The above preview is unformatted text

This student written piece of work is one of many that can be found in our GCSE Romeo and Juliet section.

Found what you're looking for?

  • Start learning 29% faster today
  • 150,000+ documents available
  • Just £6.99 a month

Not the one? Search for your essay title...
  • Join over 1.2 million students every month
  • Accelerate your learning by 29%
  • Unlimited access from just £6.99 per month

See related essaysSee related essays

Related GCSE Romeo and Juliet essays

  1. "Some shall be pardoned and some shall be punished" - Whom do you think ...

    The Friar suggests that Romeo should go to Mantua where he will try to meet with Juliet. The plan does not work and so Romeo accuses fate. "Unhappy fortune." The Friar is also to blame for the tragic deaths because when Juliet is to marry Paris, she has no one to turn to for comfort since the Nurse betrayed her.

  2. Romeo and Juliet are to Blame for own Deaths

    Juliet is to accept the Paris marriage but the night before the wedding she must take a potion which will make her appear dead. "For no pulse shall keep his native progress but surcease,". The Capulets will place her in a tomb, meanwhile Friar Lawrence will arrange for Romeo to collect her from the tomb and take her to Mantua.

  1. Who is the most to blame for the tragic deaths of Romeo and Juliet?

    the positive consequences of what would happen if he married Romeo and Juliet. The only consequence he considers is that by marrying Romeo and Juliet, he will unite the two feuding families. The Friar is also an expert about the properties of plants, and how they can be used.

  2. Writing about the story of Romeo and Juliet, in a prologue then the relationship ...

    If Juliet had not been so unstable as to fall in love with Romeo on the night of the ball, they both may still have kept their lives. Nowadays, most people do not have much time for the theory of fate.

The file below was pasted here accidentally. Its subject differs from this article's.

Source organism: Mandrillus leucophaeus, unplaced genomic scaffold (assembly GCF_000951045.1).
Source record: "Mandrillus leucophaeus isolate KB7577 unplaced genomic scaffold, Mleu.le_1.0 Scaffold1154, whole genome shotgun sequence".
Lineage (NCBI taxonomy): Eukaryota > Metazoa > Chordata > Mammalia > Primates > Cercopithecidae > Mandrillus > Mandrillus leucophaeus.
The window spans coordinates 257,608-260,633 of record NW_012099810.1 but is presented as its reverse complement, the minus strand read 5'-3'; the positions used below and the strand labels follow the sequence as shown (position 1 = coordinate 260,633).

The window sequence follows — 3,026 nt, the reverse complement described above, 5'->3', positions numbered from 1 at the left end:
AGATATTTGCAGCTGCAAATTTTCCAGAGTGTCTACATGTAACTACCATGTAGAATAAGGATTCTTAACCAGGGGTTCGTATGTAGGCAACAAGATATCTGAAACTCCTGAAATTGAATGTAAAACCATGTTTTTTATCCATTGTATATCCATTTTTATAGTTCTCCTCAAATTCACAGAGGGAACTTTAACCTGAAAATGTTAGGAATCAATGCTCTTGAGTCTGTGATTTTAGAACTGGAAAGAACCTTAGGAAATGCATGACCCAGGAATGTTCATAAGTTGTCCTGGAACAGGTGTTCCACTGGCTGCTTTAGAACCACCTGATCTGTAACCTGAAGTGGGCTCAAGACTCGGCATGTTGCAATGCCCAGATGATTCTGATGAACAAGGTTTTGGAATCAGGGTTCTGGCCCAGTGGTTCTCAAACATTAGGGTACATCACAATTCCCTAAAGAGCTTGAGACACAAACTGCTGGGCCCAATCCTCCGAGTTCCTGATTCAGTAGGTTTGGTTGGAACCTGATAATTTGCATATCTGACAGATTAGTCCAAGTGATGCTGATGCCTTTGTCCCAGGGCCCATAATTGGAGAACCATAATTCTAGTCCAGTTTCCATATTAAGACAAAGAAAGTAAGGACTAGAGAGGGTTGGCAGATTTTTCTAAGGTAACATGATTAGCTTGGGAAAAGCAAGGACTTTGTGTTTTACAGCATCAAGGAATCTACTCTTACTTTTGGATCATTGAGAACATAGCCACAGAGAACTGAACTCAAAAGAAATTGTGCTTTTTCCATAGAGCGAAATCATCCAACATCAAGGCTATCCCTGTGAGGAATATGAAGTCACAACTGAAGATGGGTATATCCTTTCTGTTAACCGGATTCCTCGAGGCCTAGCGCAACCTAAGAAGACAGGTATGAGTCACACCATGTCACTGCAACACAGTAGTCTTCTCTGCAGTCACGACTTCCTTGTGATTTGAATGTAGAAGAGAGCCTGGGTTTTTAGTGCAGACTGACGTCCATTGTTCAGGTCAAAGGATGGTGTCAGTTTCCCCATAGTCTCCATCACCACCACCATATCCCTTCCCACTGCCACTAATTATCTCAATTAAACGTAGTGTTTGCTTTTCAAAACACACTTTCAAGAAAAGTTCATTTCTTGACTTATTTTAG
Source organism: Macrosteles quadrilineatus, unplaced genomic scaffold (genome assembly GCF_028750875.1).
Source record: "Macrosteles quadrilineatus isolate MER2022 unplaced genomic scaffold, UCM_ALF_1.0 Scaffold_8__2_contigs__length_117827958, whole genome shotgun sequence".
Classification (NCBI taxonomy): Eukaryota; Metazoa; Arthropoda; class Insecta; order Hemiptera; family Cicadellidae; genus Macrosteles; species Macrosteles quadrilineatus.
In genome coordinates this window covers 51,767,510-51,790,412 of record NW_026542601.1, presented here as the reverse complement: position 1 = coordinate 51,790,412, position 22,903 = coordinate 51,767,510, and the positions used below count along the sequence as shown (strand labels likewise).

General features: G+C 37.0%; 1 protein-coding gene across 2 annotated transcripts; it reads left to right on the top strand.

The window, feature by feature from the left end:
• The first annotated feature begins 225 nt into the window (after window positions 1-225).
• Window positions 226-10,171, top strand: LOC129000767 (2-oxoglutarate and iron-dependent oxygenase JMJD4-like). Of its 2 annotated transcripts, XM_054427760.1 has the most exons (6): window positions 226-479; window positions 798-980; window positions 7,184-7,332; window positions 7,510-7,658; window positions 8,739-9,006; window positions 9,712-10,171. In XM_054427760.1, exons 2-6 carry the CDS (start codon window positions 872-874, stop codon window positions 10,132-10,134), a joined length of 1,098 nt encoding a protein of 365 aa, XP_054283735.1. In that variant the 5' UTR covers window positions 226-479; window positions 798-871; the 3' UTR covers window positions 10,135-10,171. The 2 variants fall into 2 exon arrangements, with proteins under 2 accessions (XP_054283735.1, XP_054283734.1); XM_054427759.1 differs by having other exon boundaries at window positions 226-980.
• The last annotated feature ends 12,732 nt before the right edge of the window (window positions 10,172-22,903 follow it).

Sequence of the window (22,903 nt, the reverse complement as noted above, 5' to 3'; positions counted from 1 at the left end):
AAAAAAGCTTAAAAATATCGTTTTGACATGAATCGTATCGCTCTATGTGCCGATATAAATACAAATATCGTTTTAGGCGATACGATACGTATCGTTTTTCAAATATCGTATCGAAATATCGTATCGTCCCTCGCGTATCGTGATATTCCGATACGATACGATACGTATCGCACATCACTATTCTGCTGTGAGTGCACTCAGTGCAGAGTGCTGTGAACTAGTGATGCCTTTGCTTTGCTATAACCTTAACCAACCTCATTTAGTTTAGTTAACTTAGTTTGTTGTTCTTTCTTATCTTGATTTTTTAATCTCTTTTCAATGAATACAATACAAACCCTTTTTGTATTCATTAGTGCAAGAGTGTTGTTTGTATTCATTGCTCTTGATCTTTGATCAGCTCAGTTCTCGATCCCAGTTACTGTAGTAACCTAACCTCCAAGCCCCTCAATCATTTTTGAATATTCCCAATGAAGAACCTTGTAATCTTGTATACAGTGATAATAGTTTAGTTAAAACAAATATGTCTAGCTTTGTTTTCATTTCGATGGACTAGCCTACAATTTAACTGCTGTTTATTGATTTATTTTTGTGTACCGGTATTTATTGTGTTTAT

1. Who is to Blame for the Deaths of Romeo and Juliet?

    they still carried on seeing each other knowing that there would be consequences to come when the truth came out. When Tybalt comes to request a duel with Romeo, Romeo refuses 'I do protest I never injur'd thee, But love thee better than thou can'st devise:' by the time Tybalt

  2. How far are Romeo and Juliet to blame for their deaths in the play ...

    Instead of supporting Juliet the Nurse instead believes "I think it is best you marry the county...For it excels your first..." this demonstrates that the Nurse is now trying to persuade Juliet into thinking that marrying Paris will be far better than staying married to Romeo.

  1. How Much is The Friar to Blame for Romeo's and Juliet's tragic deaths?

    sinful when it is carried out for "unhonest desires" amidst the "shame of stol'n contracts"? After all, Friar Laurence does not immediately approve of Romeo's plan to marry Juliet, and asks him "Is Rosaline, that thou didst love so dear,/ So soon forsaken?"

  2. Romeo and Juliet - who is to blame for their tragic deaths.

    Maybe if they hadn't rushed into marriage, things might have worked out. That will never be known. Once Romeo had been exiled from Verona, they couldn't live without each other so death seemed like the only option, so the audience thinks.

  • Over 160,000 pieces
    of student written work
  • Annotated by
    experienced teachers
  • Ideas and feedback to
    improve your own work